What is it like to live in Lynn?

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Waves crash along the shore at Lynn Shore Reservation. Aram Boghosian for The Boston Globe

The city of Lynn is no joke, said Dick Willis, a 67-year-old semi-retiree who has lived in his wife’s hometown for nearly four decades. Despite that tired old refrain — “Lynn, Lynn, city of sin’’ — the largest city in Essex County is better known these days for its welcome diversity and the revival of its historic downtown.

“The neighbors are wonderful, always have been,’’ said Willis, who still works part time as an attorney, consultant, and business manager for General Electric. “A lot of people stick around, and I’m one. There are a lot of solid folks here doing good things and a lot of new folks opening up new businesses.’’

Willis, a father of three who is originally from Framingham, is a member of the Friends of Lynn-Nahant Beach, is involved with Lynn Museum, and has served on the Citizens Advisory Board of Lynn’s Department of Community Development. There’s a lot to like about the city, he said, from its striking ocean views and the long trails in Lynn Woods Reservation, one of the largest municipal parks in New England (“I’m a walker,’’ he said), to its fast-growing cluster of restaurants, including Rossetti Restaurant, The Blue Ox, and Four Winds Pub & Grill.

Located about 10 miles north of Boston, Lynn has benefitted in recent years from the spirit of renewal that has gripped neighboring cities such as Revere and Chelsea, Willis said. And if Amazon happens to choose Suffolk Downs as the site of its second headquarters, the city will boom. Regardless, Willis said, “there are real renaissance opportunities that should continue.’’

Dick Willis of Lynn. —Handout



The high point of Lynn’s population, recorded in the 1930 Census. That number dropped to 78,471 in 1980, but has since rebounded: The most recent population estimate (2016) was 92,697.


The price of a ticket to the historic Rolling Stones concert, the first on the band’s 1966 US tour, at the Manning Bowl


The rank Ripley’s Believe It or Not! gave the wall surrounding Pine Grove Cemetery in the pecking order of “longest contiguous stone walls in the world,’’ according to Lynn Museum. The franchise dedicated to all things bizarre claimed the wall, built by the Works Progress Administration in the 1930s, is longer than any but the Great Wall of China.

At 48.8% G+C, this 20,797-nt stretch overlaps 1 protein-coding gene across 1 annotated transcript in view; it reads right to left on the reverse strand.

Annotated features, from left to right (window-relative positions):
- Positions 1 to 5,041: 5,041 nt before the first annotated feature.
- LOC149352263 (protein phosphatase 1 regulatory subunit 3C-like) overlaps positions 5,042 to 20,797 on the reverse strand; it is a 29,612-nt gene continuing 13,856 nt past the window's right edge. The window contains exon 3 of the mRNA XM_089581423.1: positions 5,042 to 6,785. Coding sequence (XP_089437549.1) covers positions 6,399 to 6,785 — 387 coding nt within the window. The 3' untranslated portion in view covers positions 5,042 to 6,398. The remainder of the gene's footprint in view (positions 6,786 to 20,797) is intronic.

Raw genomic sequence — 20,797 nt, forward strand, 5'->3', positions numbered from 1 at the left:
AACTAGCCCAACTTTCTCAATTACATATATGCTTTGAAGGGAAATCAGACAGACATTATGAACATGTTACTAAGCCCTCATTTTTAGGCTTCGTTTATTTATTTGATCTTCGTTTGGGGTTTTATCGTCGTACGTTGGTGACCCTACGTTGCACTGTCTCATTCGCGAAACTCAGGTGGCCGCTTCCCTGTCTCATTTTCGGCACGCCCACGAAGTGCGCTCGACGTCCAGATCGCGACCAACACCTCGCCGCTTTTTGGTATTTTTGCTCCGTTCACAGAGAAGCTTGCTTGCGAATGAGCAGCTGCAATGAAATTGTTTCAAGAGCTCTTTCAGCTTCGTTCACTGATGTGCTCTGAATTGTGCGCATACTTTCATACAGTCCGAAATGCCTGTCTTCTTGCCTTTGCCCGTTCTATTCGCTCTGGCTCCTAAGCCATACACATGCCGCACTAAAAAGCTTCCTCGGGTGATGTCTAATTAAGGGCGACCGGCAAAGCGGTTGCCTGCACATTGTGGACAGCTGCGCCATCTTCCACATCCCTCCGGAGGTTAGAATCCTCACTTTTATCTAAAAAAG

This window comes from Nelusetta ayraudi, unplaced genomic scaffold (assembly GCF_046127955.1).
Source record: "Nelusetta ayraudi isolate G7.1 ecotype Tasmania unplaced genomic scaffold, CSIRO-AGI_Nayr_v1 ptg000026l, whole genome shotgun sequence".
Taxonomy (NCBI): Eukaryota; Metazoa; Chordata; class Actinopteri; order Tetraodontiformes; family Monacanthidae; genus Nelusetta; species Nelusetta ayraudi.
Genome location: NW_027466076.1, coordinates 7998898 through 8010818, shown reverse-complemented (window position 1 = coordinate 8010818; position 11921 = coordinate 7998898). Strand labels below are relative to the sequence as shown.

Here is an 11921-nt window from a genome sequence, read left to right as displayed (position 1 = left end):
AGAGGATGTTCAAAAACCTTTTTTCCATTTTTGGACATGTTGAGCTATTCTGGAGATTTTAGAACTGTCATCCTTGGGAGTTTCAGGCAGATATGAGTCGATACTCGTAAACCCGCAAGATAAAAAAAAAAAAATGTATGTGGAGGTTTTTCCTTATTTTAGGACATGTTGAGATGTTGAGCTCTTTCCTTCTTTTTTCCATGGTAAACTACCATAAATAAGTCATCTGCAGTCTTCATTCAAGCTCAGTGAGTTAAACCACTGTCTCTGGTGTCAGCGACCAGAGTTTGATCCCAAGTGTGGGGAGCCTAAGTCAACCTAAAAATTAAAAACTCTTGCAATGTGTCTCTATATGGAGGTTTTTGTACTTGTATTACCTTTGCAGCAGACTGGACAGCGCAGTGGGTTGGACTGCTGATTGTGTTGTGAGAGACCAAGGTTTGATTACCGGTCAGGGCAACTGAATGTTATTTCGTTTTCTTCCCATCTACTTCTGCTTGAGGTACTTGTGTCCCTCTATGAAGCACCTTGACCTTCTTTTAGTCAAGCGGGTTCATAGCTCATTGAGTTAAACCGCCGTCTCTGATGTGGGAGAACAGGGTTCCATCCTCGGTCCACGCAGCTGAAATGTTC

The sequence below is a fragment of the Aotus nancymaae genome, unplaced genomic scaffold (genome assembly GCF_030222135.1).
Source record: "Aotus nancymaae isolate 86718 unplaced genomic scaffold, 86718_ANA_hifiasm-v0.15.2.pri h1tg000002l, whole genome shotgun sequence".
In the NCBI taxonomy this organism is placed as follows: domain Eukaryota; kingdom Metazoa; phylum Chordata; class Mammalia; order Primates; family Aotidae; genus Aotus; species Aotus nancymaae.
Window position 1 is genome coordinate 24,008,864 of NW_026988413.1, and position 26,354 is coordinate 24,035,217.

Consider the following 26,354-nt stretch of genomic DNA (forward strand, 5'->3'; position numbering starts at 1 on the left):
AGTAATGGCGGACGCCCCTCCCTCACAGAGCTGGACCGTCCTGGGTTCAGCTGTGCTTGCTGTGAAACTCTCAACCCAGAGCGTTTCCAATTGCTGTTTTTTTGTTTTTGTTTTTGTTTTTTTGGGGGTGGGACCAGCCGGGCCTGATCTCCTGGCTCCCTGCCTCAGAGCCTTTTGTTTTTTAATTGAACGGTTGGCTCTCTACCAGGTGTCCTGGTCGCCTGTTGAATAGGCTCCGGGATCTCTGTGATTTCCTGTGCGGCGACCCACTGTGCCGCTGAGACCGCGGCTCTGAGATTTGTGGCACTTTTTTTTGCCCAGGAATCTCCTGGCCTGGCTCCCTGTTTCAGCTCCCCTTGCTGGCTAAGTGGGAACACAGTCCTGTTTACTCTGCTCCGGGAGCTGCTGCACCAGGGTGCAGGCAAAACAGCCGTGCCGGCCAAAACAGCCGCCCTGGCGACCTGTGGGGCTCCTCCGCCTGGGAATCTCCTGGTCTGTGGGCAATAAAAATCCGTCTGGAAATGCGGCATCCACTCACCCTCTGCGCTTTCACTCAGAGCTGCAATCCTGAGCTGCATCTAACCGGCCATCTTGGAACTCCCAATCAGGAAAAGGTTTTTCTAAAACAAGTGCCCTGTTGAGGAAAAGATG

The number of cans of spray paint used in the Beyond Walls Mural Festival in downtown Lynn last summer, when 20 artists created 15 murals in 10 days. The artists also used more than 350 gallons of liquid paint.



Urban renewal

With its abundant warehouses and mixed-use space, the city is attracting an influx of startups, and restaurants and other businesses have been rejuvenating the once-blighted downtown. In 2015, Governor Charlie Baker (who is from neighboring Swampscott) established an unusual task force to explore development opportunities in Lynn. “This is Lynn’s time,’’ Jay Ash, who previously shepherded the turnaround in Chelsea as city manager there, told the Globe.


That nickname

For years, crime and vice were an unfortunate byproduct of the industrial city’s obsolescence and the impact of several fires, including one that caused tens of millions of dollars in property damage in 1981. But civic pride made a comeback beginning in the 1990s, when Lynn rebranded itself as the “City of Firsts,’’ contending that it is the home of the first tannery in the United States and where the first jet engine was made in this country, among other innovations.

James Sullivan can be reached at [email protected]. Follow him on Twitter @sullivanjames. Subscribe to our free newsletter on real estate, home repair, and design at